The UDM has done consistently well in the municipality, coming in behind the ANC in national election results. In 2014, the party won 29.45% of the vote.
Holomisa said crime and service delivery failures had seen people looking towards other political parties.
“I think voters have had enough.”
But voting statistics show that, although the UDM has increased in popularity, support for the ANC has not necessarily wavered in King Sabata Dalindyebo municipality. In 2009, the ANC won 57.96% of the vote. This number increased by almost 2% in 2014.
The South African Municipal Workers Union chairperson in the area, Lwazi Madyibi, says the problems facing the ANC-run municipality are about leadership and not the party itself.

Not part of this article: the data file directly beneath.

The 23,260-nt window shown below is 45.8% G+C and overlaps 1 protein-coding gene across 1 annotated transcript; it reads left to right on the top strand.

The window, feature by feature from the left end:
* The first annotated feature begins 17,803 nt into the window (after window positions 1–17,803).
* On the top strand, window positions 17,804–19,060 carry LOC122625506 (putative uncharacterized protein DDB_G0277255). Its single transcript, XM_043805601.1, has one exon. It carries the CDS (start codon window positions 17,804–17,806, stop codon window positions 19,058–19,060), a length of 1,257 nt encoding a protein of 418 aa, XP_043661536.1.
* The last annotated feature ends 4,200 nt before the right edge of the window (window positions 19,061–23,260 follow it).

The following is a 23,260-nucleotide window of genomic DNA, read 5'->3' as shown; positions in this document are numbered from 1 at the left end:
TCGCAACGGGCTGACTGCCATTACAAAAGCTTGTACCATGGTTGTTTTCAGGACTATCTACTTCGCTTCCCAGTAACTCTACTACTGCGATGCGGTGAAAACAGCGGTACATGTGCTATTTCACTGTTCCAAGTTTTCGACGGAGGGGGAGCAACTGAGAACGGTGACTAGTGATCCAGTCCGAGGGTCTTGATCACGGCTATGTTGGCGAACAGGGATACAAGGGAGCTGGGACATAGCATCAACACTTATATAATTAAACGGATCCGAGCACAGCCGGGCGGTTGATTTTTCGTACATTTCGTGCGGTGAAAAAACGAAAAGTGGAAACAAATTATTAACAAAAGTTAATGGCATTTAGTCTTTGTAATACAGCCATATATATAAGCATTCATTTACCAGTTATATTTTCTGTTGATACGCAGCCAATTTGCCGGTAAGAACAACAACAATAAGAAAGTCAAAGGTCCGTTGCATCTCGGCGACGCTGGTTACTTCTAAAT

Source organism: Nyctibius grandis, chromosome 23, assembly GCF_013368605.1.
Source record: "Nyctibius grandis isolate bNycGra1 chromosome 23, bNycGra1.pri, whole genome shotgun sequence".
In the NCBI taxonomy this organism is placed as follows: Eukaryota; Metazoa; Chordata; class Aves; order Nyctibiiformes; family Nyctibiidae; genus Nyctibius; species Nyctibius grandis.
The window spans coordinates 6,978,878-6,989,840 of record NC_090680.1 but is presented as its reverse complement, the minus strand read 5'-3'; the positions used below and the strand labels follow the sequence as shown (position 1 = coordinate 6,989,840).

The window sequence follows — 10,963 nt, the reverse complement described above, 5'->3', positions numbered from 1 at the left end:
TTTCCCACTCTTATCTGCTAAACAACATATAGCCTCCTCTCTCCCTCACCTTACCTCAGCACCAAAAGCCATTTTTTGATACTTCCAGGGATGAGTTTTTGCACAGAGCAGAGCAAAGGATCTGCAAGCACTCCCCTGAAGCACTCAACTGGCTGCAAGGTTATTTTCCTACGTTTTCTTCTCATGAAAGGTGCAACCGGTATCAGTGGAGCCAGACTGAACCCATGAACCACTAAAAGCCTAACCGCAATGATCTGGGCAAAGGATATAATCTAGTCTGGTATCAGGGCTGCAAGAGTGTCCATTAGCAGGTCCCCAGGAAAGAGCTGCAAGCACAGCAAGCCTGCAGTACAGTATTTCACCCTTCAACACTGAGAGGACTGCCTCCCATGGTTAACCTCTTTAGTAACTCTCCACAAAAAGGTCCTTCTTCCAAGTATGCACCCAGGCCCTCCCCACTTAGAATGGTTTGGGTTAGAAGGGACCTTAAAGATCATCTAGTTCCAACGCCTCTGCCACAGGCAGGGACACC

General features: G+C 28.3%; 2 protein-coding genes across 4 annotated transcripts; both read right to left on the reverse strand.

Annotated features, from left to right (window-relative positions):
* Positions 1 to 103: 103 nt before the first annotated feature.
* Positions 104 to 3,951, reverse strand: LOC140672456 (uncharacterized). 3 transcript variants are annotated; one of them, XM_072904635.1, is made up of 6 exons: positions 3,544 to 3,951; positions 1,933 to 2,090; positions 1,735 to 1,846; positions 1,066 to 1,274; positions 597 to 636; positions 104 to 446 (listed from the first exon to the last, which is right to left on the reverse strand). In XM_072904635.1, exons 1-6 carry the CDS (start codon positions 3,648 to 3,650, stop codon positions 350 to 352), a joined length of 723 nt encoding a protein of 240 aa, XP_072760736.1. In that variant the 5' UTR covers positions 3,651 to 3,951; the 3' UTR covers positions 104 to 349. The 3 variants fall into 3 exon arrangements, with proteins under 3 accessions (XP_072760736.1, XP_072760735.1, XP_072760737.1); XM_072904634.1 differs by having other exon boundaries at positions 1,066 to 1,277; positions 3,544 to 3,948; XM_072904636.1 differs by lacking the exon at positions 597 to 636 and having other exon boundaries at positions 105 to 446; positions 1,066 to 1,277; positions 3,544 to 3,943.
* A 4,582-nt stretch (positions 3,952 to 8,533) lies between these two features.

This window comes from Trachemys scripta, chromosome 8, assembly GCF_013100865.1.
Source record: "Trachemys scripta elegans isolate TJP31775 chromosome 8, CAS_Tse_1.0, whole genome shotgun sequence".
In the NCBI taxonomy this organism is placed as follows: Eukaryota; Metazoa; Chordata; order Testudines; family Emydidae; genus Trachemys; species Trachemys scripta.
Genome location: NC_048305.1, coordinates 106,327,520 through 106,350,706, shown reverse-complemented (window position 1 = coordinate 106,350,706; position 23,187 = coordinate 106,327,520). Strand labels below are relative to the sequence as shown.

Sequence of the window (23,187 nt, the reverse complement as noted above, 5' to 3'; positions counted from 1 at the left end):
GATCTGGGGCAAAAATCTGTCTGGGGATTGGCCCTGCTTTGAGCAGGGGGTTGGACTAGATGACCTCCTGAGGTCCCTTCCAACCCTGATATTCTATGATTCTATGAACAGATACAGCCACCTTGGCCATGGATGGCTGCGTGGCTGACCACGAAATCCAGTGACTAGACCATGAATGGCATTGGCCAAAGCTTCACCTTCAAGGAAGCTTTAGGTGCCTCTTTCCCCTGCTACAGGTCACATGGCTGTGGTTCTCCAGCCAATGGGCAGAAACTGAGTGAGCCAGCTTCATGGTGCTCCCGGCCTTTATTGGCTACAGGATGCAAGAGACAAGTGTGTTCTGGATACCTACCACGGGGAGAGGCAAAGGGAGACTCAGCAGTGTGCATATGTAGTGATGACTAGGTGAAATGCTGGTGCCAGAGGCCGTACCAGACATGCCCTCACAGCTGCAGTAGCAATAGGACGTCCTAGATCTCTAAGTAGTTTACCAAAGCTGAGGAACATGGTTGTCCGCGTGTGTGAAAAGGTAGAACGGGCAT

Members of Madyibi’s union staged a fortnight-long strike of municipal workers, who called for the recall of the mayor, Dumani Zozo.
On Tuesday, the ANC provincial government announced its decision to recall Zozo, council speaker Nontyatyambo Gcingca and chief whip Sihlwele Nyengani.
Madyibi says the decision to remove the trio was “a show of good faith”.
ANC provincial secretary Lulama Ngukayitobi said that the party took decisive action against the “chaos” in the municipality.
He said: “We made a vow that whenever we discover problems, we will act in the best interest of the people … We can’t worry about the effect it may have on elections.”
Madyibi says he has voted for the ANC every election since 1994 and, despite his battle with the leadership of the party in the municipality, he will still vote for the party on May 8.